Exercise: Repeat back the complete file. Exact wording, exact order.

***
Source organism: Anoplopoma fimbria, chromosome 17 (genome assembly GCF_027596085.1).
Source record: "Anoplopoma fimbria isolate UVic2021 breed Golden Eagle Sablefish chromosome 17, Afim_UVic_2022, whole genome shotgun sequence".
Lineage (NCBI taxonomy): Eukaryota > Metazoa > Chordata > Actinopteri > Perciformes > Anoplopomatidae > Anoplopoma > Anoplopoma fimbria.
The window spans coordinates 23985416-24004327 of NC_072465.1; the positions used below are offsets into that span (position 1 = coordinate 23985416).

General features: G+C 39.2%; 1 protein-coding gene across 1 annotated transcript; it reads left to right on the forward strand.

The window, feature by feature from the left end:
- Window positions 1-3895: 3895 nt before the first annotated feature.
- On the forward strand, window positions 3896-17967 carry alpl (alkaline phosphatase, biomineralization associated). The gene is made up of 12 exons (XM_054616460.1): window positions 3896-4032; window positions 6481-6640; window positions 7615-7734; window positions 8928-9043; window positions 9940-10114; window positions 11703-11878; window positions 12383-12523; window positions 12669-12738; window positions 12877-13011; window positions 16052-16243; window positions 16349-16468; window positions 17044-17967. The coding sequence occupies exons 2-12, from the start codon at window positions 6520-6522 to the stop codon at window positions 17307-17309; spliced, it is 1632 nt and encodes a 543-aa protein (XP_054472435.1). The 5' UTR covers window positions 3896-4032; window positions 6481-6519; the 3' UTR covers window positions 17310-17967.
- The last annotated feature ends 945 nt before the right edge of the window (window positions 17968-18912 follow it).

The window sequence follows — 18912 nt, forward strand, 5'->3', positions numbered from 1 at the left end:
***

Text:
Source organism: Anoplopoma fimbria, chromosome 17 (genome assembly GCF_027596085.1).
Source record: "Anoplopoma fimbria isolate UVic2021 breed Golden Eagle Sablefish chromosome 17, Afim_UVic_2022, whole genome shotgun sequence".
Lineage (NCBI taxonomy): Eukaryota > Metazoa > Chordata > Actinopteri > Perciformes > Anoplopomatidae > Anoplopoma > Anoplopoma fimbria.
The window spans coordinates 23985416-24004327 of NC_072465.1; the positions used below are offsets into that span (position 1 = coordinate 23985416).

General features: G+C 39.2%; 1 protein-coding gene across 1 annotated transcript; it reads left to right on the forward strand.

The window, feature by feature from the left end:
- Window positions 1-3895: 3895 nt before the first annotated feature.
- On the forward strand, window positions 3896-17967 carry alpl (alkaline phosphatase, biomineralization associated). The gene is made up of 12 exons (XM_054616460.1): window positions 3896-4032; window positions 6481-6640; window positions 7615-7734; window positions 8928-9043; window positions 9940-10114; window positions 11703-11878; window positions 12383-12523; window positions 12669-12738; window positions 12877-13011; window positions 16052-16243; window positions 16349-16468; window positions 17044-17967. The coding sequence occupies exons 2-12, from the start codon at window positions 6520-6522 to the stop codon at window positions 17307-17309; spliced, it is 1632 nt and encodes a 543-aa protein (XP_054472435.1). The 5' UTR covers window positions 3896-4032; window positions 6481-6519; the 3' UTR covers window positions 17310-17967.
- The last annotated feature ends 945 nt before the right edge of the window (window positions 17968-18912 follow it).

The window sequence follows — 18912 nt, forward strand, 5'->3', positions numbered from 1 at the left end: